Bill Royston: The History of a Festival
AAJ: As Artistic Director, who did you bring in that first year?
BR: We didn't have a very big budget that first year but we still had five ticketed concerts and many free shows to fill in the time. We had Wayne Shorter, Regina Carter, and Gary Burton but also had Poncho Sanchez at the Crystal Ballroom doing a Latin jazz dance party. Each performance worked and we found there was a younger audience that was very hip to Wayne Shorter but would then go to the Crystal Ballroom and dance their brains out to Poncho Sanchez. At the same time, there was also the older traditional mainstream audience that went to Regina Crater. So the question became, how do you bring those two audiences together, but also bring them from out of town? The answer came in the second year, which was to create a thematic approach, but it took a couple of years to germinate.
AAJ: This was also a time when jazz festivals had a lot of difficulty.
BR: Yes, it wasn't easy starting a new jazz festival during the earlier part of this decade but the closure of the Mt Hood Festival also created a fair amount of negative press. As a consequence, there was an 18 month period where there just weren't any positive headlines about jazz in this area. I was very aware that.
Christian Wallumrød Ensemble, Performing at the 2010 Portland Jazz Festival
AAJ: Can you say more about the thematic approach?
BR: We started to develop the idea of a signature, and during that second year the signature was a tribute to Jim Pepper who was also a native of Portland. A couple of the concerts featured old friends of Jim's along with two all-star band tributes. One was with local musicians who had been very influenced by Jim long before I had come to Portland and the other with national players. And we found that the response was even stronger as it seemed as though that by creating a package, it allowed those from out of town to justify coming to Portland. It became a catalyst. So from then on, it really became a creative process because there was this whole unity and I think that for the first time, I felt a sense of vision.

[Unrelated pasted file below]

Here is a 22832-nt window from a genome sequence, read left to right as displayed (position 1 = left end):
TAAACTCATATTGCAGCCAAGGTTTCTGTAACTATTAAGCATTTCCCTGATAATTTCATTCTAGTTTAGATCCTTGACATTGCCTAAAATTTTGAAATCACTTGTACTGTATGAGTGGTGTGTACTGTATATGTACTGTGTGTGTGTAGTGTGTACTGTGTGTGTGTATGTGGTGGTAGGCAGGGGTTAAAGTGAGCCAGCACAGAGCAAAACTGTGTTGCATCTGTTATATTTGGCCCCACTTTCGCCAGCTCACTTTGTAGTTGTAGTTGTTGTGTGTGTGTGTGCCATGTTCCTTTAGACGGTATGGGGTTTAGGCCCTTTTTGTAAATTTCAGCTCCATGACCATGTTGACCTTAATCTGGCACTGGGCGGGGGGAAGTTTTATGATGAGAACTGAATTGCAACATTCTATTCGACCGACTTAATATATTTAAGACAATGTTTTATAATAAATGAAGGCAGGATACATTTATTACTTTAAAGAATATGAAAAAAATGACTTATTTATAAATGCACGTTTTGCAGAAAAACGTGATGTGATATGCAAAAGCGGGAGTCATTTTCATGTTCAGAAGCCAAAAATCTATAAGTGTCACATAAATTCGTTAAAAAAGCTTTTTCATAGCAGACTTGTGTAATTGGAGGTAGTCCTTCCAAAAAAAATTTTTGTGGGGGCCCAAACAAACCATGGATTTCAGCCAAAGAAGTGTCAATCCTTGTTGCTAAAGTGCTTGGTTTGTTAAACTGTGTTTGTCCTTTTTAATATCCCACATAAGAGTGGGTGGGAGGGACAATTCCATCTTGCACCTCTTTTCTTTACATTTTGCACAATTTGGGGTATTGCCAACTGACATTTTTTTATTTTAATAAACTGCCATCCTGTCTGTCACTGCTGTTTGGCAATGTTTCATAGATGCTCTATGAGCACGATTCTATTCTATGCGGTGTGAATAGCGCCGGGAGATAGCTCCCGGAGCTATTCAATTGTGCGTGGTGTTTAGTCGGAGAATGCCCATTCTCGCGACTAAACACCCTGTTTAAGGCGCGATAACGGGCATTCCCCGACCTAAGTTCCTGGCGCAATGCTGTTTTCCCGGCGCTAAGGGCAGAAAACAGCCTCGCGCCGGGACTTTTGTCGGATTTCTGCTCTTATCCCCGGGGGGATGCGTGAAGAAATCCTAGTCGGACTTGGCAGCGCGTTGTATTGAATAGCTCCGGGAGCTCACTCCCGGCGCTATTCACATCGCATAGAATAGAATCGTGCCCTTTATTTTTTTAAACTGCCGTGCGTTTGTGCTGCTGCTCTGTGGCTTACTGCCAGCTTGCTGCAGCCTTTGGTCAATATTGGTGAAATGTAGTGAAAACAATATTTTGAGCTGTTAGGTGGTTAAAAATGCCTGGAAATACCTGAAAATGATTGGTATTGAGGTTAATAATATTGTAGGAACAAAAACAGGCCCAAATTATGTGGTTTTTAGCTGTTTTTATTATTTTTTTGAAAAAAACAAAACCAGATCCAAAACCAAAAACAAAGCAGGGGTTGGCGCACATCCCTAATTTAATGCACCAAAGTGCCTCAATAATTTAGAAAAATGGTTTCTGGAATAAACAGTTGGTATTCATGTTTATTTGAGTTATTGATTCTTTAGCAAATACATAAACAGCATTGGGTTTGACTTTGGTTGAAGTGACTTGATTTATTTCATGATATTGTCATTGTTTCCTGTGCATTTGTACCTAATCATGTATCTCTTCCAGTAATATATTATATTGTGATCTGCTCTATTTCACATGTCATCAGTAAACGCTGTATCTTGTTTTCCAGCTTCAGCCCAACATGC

AAJ: Was there a turning point of when you knew you were onto something?
BR: When I was at Penns' Landing, I would drive to work every day and pass by Strawberry Mansion where Coltrane had lived for many years. I soon became part of a grassroots effort to get the house declared as a historical monument. So in the 3rd year of the festival, I decided that I wanted to do a John Coltrane Festival and that became the turning point for the festival. I reached out to McCoy Tyner and explained that I wanted to have him and Ravi here for the festival. There is nobody more Philadelphia than McCoy and I have always valued his friendship a great deal. The idea was to try to recreate, as best we could, the Classic Quartet and that's what we did and it's probably one of the best shows that I have ever done.
We also brought in jazz journalists such as Ashley Khan and Howard Mandel and had lectures and jazz conversations. There are a lot of fine schools, high schools and universities throughout the country and especially here in the Northwest that are doing a really good job of developing the next generation of jazz artists.
However, I think that little or nothing is being done to develop the next generation of jazz audiences. Therefore, I decided that that was going to be our mission and that's when we started the panel discussions and it's been really rewarding to see how our audiences have responded to that. And I think that it's not only important for the art form, but I think it helps expose newer audiences to jazz too. Because let's face it, from a mainstream approach, jazz has two things working against it. One is that it's primarily instrumental in a society where we have become conditioned to believe that our music should be with vocals. And two, its improvised which scares a lot of people, even before they understand what that means. And I have always believed that if you can create a forum where the artists can express why they do what they do, there is going to be a better chance that the audiences will comprehend it while also having a greater appreciation for the music. And that's exactly what we are trying to do.
After the Coltrane celebration, we reached out and did a festival around ECM [Records], which was really enlightening. We found people responding that wouldn't otherwise go to a jazz concert. This was their music! And they were just so positive about the fact that they could finally see and experience some of these European artists that they have been so loyal to over the years. ECM must have one of the most loyal listener bases that I have ever seen. It also reflected that there was an audience for the more edgy side of jazz and again, it was a younger audience. There was tangible hope that there were new audiences moving in, both from Portland and from outside of Portland.
Keep in mind that Portland just isn't big enough to sustain a jazz festival. About 30% of our audience comes from more than a hundred miles away and without that audience, we just couldn't sustain. Portland is just not a big enough market for what we are doing now. So there is that balance.
And of course we just got crazy last year. I've always been fascinated with Ornette Coleman and realized it was fifty years since he recorded The Shape of Jazz to Come (Atlantic, 1959), and I thought that that needed to be celebrated. So we started to build a festival around The Shape of Jazz to Come which, in my mind, was a real celebration of the jazz avant-garde. And I think back and go, "This was crazy," but it worked. We did a festival that opened with Ornette and closed with Cecil Taylor. And in between, we brought out a lot of younger players who have been influenced by Ornette such as Myra Melford and Tim Berne.